Love entails commitment – join the church or take your next step in.
Love entails consistency – be present. Be consistent. Can’t love from a distance. Gospel, safety, and time.
Love entails forgiveness – what debts do you need to cancel? Who might you need to reconcile with?
Love entails seeking good – who can you serve? How can you serve?
Love is long-tempered – who can you bear with?
Love does not envy – who can you stop viewing as an adversary?
Love pursues unity – election season is coming!
Love believes all things – look at one another or leaders with less suspicion, more trust.
Love rejoice with the truth – don’t shrink from speaking anything that would be profitable

What’s your next step when it comes to loving as Christ has loved you and in the power of his great love for you? How do we love one another? In the new community, as Christ has loved us, and…


The love that characterizes Jesus’ new community has a grand purpose beyond the community. Jesus’ new community doesn’t work up a spirit and ethic of love. His love comes down to us in the gospel and like a cascading waterfall, his love fills us and spills over from us for the world to see. As Jesus says, “By this all people will know that you are my disciples, if you have love for one another” (John 13:35). Our love for one another is not meant to be private or hidden, but open, visible, and inviting to others. Our love is meant to make us attractively different.

Jesus’ vision for his church is a community that loves one another just as he has loved us, with the result that as Ray Ortlund puts it, we make the real Jesus non-ignorable to the wider non-Christian community around us. Now, consider how Jesus’ vision for his church contrasts with what dominates the news headlines when it comes to Christians. The headlines say that we’re a bunch of hate-filled hypocrites, but that hasn’t been my experience here. WE have a beautiful opportunity to display the sacrificial, costly, and specific love of Christ to our neighbors by the way that we sacrificially, selflessly, and specifically love one another. And if you are struggling with “the church,” don’t just look out there. Look in here. Be part of loving as Christ has loved you so that we can serve as preview of coming heavenly attractions that anyone can get in on by receiving and resting in Jesus.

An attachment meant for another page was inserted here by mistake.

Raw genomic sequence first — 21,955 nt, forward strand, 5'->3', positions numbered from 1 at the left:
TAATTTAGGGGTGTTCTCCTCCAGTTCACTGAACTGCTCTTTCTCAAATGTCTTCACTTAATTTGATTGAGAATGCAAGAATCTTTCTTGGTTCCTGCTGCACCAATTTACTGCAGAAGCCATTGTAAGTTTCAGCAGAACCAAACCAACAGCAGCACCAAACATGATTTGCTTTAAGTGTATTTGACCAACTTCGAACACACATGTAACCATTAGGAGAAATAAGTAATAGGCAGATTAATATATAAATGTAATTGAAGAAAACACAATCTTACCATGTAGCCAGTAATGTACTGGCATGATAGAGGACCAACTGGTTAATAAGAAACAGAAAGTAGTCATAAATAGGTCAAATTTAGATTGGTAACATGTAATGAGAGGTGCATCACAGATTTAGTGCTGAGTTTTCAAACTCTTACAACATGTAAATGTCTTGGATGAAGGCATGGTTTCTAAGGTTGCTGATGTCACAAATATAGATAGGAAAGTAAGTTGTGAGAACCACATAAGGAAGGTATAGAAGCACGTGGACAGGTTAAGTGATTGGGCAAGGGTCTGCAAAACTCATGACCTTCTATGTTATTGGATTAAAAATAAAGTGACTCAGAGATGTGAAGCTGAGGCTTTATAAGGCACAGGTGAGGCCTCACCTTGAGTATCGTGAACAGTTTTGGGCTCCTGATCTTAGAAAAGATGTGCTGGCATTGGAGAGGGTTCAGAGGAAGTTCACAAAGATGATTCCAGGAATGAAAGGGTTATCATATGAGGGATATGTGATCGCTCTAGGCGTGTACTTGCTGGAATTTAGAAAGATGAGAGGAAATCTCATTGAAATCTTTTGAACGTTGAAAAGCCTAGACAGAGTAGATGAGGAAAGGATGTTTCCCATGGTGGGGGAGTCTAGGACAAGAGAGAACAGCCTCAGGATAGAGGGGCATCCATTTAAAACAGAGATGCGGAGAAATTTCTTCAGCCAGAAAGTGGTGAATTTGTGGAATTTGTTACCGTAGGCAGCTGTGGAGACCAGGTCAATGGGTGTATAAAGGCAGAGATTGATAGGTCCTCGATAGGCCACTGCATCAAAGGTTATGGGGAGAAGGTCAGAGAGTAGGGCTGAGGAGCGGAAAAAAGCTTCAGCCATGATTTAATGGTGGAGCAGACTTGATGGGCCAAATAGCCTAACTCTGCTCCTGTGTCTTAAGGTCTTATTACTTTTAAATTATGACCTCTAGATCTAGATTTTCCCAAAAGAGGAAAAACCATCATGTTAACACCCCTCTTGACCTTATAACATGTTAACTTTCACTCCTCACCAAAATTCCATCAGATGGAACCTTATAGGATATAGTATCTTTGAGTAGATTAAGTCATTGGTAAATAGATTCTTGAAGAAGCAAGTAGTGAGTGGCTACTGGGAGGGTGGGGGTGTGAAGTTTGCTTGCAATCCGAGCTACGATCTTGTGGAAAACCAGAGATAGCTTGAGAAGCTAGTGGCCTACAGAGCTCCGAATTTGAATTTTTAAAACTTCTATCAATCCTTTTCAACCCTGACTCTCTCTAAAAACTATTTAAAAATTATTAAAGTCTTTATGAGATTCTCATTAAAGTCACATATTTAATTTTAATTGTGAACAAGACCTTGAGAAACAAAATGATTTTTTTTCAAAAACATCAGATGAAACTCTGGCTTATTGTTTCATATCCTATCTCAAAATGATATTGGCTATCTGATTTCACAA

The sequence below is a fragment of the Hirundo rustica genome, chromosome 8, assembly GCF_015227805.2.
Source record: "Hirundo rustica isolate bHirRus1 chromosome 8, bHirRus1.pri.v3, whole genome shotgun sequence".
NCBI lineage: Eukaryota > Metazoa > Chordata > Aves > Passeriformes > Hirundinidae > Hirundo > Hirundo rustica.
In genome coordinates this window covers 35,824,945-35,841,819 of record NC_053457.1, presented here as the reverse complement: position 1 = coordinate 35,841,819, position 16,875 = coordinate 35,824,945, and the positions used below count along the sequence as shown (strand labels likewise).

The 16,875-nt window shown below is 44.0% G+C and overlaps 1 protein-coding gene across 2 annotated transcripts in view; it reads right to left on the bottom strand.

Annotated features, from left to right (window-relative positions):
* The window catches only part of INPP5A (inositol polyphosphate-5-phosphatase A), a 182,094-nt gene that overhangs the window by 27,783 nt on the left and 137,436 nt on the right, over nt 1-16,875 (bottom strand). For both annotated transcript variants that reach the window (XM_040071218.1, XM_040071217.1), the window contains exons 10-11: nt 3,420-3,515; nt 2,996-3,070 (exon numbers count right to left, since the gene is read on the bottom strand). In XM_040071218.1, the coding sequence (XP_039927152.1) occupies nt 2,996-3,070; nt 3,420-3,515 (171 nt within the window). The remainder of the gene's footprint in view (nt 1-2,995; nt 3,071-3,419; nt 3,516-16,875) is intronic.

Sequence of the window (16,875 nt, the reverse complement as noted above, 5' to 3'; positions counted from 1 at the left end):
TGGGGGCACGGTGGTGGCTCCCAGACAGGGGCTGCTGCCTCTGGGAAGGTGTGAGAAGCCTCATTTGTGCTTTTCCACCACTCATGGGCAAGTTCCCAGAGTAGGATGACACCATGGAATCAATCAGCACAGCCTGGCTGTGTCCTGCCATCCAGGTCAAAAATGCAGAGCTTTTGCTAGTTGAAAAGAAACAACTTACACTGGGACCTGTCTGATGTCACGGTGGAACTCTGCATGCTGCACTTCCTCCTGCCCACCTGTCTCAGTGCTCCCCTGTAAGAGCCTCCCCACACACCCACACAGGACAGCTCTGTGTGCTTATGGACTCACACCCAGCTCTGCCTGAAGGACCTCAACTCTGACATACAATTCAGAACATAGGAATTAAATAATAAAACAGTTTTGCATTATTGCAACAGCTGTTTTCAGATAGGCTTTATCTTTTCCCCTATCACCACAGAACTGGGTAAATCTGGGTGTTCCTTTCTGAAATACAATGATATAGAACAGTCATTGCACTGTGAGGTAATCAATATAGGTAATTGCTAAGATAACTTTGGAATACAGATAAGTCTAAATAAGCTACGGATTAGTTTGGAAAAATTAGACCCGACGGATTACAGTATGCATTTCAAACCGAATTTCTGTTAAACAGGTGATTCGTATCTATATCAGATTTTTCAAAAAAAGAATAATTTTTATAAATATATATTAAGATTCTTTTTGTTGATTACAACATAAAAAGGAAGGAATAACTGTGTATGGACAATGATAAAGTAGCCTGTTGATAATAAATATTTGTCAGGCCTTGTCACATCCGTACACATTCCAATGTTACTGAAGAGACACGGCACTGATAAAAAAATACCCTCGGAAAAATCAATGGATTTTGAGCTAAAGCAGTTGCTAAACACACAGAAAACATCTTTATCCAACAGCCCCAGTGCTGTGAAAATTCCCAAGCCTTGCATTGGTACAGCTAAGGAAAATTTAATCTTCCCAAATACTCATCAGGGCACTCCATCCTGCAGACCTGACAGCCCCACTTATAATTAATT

This leads me to two questions. First, how can you be part of helping Citylight Church become a more loving community? A more attractively different community? Second, how can your Citygroup, your loving relationships with other Citylight Church members be done in greater proximity to non-Christians? Who is it that you know and isn’t yet part of a Bible-believing church that you can invite to see that we belong to Jesus because of our love for one another?

A few weeks ago I had the privilege of officiating a wedding for two leaders in our church. One of the many things that I loved about the wedding was the loving, joyful display of Christian community. I met a young man at the wedding who had been deeply impacted by the love that Jackson and Jenny’s community have for one another. He saw that this community was different. It drew him in. I got to share the gospel with him. The community was the greatest witnessing tool.


Love one another: just as I have loved you, you also are to love one another. By this all people will know that you are my disciples, if you have love for one another. These are the first of Jesus’ last words, but they are not the last of his deeds. Soon the Lord Jesus will display ultimate love. God shows his love for us in that while we were yet sinners, Christ died for us. And if you have received and rested in God’s love for you in Christ, nothing in all creation will be able to separate you from his love. His love has given you a new heart and your heart is full of his love. And now we love one another, like a cascading waterfall, because he first loved us and gave his Son for us.